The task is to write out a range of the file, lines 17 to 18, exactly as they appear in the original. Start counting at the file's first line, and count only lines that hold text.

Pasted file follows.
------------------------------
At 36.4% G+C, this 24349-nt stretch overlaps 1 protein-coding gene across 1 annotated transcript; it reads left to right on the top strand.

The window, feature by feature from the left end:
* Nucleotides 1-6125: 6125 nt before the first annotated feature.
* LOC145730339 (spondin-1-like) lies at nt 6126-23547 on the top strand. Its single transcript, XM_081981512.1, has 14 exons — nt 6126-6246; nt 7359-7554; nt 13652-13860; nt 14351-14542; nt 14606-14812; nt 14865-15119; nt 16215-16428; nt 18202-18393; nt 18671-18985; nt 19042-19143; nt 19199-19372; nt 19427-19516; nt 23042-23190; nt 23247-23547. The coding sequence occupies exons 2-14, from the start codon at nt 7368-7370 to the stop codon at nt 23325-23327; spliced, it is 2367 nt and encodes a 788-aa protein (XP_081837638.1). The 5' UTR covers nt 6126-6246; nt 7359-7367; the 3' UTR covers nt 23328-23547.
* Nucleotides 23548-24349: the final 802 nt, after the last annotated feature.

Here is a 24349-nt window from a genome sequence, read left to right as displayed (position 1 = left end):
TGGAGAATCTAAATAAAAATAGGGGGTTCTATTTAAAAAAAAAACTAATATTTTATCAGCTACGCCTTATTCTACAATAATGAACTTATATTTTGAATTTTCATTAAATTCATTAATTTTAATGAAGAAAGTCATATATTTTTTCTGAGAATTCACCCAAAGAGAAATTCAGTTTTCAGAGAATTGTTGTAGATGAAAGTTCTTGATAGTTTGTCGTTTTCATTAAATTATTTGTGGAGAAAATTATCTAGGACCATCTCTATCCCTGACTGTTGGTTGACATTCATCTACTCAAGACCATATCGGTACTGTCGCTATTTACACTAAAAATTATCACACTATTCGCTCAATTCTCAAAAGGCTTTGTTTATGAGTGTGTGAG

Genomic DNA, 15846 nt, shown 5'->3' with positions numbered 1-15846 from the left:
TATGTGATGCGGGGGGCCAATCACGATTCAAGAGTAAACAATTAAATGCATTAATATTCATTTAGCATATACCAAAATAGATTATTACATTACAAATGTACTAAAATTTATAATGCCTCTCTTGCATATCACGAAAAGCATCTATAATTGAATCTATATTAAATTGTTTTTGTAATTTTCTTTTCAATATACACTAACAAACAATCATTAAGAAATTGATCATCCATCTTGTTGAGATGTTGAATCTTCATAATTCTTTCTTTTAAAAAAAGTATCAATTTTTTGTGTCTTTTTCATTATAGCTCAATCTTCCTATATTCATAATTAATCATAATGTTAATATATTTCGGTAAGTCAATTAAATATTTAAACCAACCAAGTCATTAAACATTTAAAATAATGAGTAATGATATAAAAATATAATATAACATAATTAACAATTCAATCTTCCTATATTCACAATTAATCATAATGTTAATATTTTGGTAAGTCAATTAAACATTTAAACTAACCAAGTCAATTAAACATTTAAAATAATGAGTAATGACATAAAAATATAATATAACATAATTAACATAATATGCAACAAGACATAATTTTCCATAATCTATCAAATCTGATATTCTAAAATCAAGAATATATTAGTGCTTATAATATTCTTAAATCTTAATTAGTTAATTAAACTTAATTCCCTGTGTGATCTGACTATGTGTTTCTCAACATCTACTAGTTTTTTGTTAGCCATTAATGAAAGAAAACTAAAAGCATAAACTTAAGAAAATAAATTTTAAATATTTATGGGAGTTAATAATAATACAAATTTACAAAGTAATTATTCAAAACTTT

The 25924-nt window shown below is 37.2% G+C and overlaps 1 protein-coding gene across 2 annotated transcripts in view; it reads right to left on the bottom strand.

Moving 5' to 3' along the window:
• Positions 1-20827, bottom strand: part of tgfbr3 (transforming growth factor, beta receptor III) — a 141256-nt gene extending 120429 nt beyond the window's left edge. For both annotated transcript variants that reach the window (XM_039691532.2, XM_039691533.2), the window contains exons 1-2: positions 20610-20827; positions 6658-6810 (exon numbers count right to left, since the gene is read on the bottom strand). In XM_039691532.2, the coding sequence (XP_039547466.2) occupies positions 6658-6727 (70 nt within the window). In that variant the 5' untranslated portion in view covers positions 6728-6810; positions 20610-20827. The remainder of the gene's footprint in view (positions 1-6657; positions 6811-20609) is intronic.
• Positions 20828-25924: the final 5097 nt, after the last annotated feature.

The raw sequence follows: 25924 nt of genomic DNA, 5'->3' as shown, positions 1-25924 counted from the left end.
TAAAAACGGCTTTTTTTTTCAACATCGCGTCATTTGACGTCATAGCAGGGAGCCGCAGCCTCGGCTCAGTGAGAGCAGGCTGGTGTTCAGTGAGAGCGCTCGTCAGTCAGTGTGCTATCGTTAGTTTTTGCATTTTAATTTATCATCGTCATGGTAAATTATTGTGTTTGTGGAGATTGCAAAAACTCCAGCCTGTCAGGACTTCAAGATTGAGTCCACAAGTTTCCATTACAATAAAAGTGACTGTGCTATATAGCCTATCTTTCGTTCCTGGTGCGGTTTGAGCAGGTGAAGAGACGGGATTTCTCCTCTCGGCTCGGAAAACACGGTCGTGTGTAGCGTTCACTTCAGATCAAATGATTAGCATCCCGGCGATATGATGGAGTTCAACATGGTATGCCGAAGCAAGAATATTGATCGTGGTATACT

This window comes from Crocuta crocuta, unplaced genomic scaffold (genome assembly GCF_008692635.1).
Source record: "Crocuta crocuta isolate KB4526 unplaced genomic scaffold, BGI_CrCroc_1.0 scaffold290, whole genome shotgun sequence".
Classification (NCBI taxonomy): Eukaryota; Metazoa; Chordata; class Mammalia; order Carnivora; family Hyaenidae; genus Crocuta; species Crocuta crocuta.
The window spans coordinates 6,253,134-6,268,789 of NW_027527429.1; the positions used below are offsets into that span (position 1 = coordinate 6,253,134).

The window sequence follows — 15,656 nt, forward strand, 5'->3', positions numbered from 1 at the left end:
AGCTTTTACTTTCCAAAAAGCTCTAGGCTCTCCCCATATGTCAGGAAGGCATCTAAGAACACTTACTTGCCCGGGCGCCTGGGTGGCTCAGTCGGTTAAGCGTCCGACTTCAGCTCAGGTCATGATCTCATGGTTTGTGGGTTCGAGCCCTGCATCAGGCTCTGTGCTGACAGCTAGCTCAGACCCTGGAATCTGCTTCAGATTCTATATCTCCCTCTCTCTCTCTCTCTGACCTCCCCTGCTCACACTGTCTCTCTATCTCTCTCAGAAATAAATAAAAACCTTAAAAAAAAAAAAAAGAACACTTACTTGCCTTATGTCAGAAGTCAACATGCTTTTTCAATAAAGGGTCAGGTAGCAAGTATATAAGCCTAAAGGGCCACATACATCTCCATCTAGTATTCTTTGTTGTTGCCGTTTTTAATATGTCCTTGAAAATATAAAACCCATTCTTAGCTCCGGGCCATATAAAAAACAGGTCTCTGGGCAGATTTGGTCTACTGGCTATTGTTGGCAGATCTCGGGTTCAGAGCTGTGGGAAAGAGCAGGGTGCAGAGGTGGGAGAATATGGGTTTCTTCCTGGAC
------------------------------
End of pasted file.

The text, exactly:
Source record: "Crocuta crocuta isolate KB4526 unplaced genomic scaffold, BGI_CrCroc_1.0 scaffold290, whole genome shotgun sequence".
Classification (NCBI taxonomy): Eukaryota; Metazoa; Chordata; class Mammalia; order Carnivora; family Hyaenidae; genus Crocuta; species Crocuta crocuta.